With the release of 15 captive bred Critically Endangered Mangrove Finches we are delighted to report a world first from SOS Grantee and IUCN Member, The Charles Darwin Foundation (CDF). Today, in collaboration with its implementing partners, the Ecuadorian Ministry of Environment through the Galapagos National Park Directorate (GNPD) and San Diego Zoo Global (SDZG), CDF are celebrating the release into the forest habitat on Isabela Island, Galapagos, Ecuador. Time will tell how the birds fare.
According to Francesca Cunninghame (CDF), this is the first time these Critically Endangered birds have been captive reared and released into the wild as part of a new conservation initiative aimed at increasing the wild population so as to safeguard the future of this species. Francesca, who is the scientist leading the project, has just returned from Playa Tortuga Negra one of the two small mangrove forests which the finches inhabit. These forests, comprising just 30 hectares (75 acres), represent the entire remaining range of the species.
Francesca explained the significance of this reintroduction effort: “The Mangrove Finch is the most threatened bird species in the Galapagos with an estimated population of only 80 individuals. Based on the results of our post-release monitoring activities, we can conclude that this first season of the program has been a great success and more so if we consider that this year only six chicks fledged in the wild. This season alone we increased Mangrove Finch fledging success by over 200%. We now have a way to significantly increase the number of fledglings produced each year while methods are developed to control their main threat, the introduced parasitic fly Philornis downsi which causes a very high rate of mortality in nestlings. This important step for the conservation of the Mangrove Finch is the result of strong team work from all project partners and collaborators.”
During February this year, these finches were collected as eggs or newly-hatched chicks from wild nests at Playa Tortuga Negra. The eggs and chicks were transferred to the Charles Darwin Research Station, on Santa Cruz Island, for artificial incubation and hand-rearing. Once the chicks had learned to feed independently, at approximately 4 weeks old, they were ready to return to their natural habitat. By mid-March, the fledglings, together with a team of researchers and park rangers, returned back to their forest where purpose built pre-release aviaries waited for them amidst the mangroves. Going from captivity to the forest represented a big transition for the young finches. The pre-release aviaries allowed them to adapt to their natural environment. Although a captive diet was still provided for the birds, the aviaries were filled with dead logs, leaf litter, tree branches, native fruits and black mangrove seeds containing caterpillars to encourage them to search for natural food. On 20th April, after four to six weeks since their arrival back to their habitat, the aviary doors were opened for the first time, releasing the seven oldest birds. This was followed by two subsequent releases up until May 6th when all 15 chicks raised in captivity were freely exploring their wild habitat.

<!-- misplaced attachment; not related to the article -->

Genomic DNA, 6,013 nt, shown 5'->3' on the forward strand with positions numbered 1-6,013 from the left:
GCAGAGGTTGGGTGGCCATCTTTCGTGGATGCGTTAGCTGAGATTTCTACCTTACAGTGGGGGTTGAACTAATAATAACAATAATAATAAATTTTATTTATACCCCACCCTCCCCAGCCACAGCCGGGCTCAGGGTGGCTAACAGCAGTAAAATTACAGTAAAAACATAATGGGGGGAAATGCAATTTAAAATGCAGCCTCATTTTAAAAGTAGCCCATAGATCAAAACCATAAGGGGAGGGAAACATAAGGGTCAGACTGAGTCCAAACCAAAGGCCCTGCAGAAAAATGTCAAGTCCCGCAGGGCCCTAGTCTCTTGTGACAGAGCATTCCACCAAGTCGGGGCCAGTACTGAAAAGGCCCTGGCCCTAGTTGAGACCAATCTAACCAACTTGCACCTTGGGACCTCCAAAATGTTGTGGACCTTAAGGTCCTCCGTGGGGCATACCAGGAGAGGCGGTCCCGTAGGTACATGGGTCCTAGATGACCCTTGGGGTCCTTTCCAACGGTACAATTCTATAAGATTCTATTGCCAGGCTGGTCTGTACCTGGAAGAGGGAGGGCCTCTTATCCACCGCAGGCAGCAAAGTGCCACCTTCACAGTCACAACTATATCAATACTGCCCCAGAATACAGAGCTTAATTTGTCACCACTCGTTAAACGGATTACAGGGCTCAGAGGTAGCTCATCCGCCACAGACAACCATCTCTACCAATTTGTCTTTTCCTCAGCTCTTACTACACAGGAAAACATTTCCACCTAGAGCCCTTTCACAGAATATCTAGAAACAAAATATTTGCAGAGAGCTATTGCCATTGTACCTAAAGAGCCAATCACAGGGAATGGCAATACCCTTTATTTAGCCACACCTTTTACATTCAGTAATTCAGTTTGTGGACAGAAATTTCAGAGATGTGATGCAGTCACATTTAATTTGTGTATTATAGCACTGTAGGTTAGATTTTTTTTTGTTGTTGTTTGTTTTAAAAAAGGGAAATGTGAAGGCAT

Before releasing the finches, tiny transmitters weighing 0.3 grams were attached to each bird, which allowed the field team to monitor their survival and dispersal for up to 22 days. After their release, the fledglings were observed foraging, interacting with their wild counterparts and dispersing over neighboring lava fields. Additionally, the aviaries remained open for several weeks after release and the team maintained a continuous presence observing birds that returned for supplementary food. As the birds became more independent, the frequency of their visits decreased. The field team was still able to locate eight of the 15 chicks up until the time of their departure on the 16th of May. Seven chicks were in the mangrove forest at Playa Tortuga Negra and one was in a patch of mangroves to the north. Although the team lost track of seven finches, evidence suggests that these birds had dispersed out of the immediate mangrove forest habitat, and no mortalities were confirmed.
Time and more fieldwork will tell what becomes of these chicks. With hope we look forward to reporting further developments from Isabela on the future of the Mangrove Finch.
The Mangrove Finch project is a bi-institutional initiative between the CDF and the Ecuadorian Ministry of Environment through the GNPD and in collaboration with SDZG. It is funded by SOS - Save Our Species, the International Community Foundation (with a grant awarded by The Leona M. and Harry B. Helmsley Charitable Trust), Durrell Wildlife Conservation Trust and Galapagos Conservancy. Several private individuals have also contributed with financial and in-kind support.